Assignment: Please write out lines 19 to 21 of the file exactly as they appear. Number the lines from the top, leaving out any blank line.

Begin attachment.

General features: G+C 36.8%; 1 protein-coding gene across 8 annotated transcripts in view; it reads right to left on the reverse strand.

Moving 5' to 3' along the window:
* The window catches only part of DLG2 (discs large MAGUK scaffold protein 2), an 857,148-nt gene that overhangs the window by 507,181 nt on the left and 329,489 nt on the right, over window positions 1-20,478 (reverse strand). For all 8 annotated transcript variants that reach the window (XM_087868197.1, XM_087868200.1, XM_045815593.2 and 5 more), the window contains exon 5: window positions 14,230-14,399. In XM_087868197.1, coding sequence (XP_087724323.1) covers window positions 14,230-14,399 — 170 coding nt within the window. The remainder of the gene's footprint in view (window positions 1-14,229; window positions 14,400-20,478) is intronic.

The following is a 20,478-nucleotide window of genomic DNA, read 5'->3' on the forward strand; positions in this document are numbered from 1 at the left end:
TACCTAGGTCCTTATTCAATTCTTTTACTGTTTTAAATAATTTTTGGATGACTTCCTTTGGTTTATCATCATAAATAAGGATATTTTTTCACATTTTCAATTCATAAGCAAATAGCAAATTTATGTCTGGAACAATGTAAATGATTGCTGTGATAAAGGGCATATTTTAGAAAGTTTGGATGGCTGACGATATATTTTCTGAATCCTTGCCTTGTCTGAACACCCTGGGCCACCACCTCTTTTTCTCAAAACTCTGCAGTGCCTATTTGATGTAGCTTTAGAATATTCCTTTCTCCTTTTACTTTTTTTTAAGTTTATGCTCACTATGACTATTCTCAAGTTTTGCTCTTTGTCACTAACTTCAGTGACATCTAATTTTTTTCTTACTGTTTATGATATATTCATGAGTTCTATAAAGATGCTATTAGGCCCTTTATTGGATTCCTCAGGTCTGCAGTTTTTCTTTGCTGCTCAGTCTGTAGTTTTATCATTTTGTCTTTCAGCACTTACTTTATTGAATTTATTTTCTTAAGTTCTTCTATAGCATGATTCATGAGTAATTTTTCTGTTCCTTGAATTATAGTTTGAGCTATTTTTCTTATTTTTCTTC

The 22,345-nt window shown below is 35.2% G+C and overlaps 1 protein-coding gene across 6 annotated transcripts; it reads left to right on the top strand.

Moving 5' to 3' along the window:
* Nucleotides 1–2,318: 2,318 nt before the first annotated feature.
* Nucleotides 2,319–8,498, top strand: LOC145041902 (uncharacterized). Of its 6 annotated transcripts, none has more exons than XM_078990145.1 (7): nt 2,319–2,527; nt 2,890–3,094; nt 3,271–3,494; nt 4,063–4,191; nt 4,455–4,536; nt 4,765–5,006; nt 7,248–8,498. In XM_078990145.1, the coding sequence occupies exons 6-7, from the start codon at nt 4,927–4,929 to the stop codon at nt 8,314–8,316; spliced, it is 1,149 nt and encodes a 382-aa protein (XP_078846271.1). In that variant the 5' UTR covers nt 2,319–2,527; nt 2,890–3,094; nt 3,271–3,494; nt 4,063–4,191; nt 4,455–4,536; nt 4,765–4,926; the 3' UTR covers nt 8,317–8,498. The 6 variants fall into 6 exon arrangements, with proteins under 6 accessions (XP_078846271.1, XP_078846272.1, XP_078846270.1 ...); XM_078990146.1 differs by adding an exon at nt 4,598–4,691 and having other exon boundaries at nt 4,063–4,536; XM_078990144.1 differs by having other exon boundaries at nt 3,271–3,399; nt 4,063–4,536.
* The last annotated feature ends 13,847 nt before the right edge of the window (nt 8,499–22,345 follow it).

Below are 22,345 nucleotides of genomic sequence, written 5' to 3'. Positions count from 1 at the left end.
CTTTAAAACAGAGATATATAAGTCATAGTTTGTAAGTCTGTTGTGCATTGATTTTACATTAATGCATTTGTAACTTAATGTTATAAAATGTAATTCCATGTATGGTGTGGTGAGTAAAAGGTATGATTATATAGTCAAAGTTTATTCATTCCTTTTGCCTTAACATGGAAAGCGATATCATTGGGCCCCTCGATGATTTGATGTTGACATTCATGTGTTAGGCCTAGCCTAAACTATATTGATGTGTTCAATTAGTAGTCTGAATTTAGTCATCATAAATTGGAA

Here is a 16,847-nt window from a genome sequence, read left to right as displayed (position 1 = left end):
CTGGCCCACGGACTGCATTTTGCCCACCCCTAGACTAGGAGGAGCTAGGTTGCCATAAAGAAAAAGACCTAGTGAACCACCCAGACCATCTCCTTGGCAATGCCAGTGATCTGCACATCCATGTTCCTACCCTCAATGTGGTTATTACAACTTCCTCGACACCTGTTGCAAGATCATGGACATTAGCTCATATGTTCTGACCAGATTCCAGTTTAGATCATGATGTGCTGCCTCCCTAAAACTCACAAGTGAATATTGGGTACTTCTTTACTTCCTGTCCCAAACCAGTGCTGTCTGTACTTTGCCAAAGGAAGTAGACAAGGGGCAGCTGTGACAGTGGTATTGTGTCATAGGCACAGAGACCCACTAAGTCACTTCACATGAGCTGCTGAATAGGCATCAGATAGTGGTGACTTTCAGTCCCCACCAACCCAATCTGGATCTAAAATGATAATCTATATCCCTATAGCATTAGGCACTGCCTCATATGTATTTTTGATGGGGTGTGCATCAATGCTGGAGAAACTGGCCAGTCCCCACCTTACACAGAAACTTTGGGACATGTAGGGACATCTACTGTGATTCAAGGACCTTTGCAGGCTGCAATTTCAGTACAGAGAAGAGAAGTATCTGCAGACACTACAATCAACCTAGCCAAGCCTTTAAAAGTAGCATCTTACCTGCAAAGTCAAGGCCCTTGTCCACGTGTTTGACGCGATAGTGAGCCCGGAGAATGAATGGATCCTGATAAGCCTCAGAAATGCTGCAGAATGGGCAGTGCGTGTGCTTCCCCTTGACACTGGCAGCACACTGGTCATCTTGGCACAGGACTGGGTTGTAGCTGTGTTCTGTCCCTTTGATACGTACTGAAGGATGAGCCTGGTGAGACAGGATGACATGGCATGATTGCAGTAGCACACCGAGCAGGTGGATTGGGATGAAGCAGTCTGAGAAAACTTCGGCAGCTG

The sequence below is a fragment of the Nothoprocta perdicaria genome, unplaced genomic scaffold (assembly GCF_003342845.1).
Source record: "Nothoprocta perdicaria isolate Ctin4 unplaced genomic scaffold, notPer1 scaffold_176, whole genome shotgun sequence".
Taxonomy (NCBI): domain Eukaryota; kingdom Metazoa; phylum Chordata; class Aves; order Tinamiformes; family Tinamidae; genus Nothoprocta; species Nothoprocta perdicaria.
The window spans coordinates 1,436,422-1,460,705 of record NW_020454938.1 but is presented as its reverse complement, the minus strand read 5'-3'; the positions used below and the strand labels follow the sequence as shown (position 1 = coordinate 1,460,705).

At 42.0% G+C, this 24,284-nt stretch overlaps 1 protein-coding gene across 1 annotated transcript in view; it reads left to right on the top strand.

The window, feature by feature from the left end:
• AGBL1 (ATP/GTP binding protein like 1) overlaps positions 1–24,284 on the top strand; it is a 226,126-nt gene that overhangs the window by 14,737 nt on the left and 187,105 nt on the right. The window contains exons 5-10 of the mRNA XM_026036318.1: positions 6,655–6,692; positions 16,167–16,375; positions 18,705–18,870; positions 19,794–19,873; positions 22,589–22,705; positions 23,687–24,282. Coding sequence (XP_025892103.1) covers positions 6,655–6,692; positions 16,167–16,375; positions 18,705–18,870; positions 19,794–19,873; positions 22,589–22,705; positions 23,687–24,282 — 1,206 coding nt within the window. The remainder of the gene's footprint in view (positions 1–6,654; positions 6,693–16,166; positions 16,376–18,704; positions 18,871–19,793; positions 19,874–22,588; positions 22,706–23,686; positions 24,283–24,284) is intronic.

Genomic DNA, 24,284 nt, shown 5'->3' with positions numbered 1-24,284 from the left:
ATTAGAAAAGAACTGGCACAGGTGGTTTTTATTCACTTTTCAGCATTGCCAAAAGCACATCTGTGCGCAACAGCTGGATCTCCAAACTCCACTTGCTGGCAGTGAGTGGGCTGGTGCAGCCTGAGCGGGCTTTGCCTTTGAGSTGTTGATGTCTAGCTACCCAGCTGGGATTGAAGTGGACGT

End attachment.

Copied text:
At 42.0% G+C, this 24,284-nt stretch overlaps 1 protein-coding gene across 1 annotated transcript in view; it reads left to right on the top strand.

The window, feature by feature from the left end:
• AGBL1 (ATP/GTP binding protein like 1) overlaps positions 1–24,284 on the top strand; it is a 226,126-nt gene that overhangs the window by 14,737 nt on the left and 187,105 nt on the right. The window contains exons 5-10 of the mRNA XM_026036318.1: positions 6,655–6,692; positions 16,167–16,375; positions 18,705–18,870; positions 19,794–19,873; positions 22,589–22,705; positions 23,687–24,282. Coding sequence (XP_025892103.1) covers positions 6,655–6,692; positions 16,167–16,375; positions 18,705–18,870; positions 19,794–19,873; positions 22,589–22,705; positions 23,687–24,282 — 1,206 coding nt within the window. The remainder of the gene's footprint in view (positions 1–6,654; positions 6,693–16,166; positions 16,376–18,704; positions 18,871–19,793; positions 19,874–22,588; positions 22,706–23,686; positions 24,283–24,284) is intronic.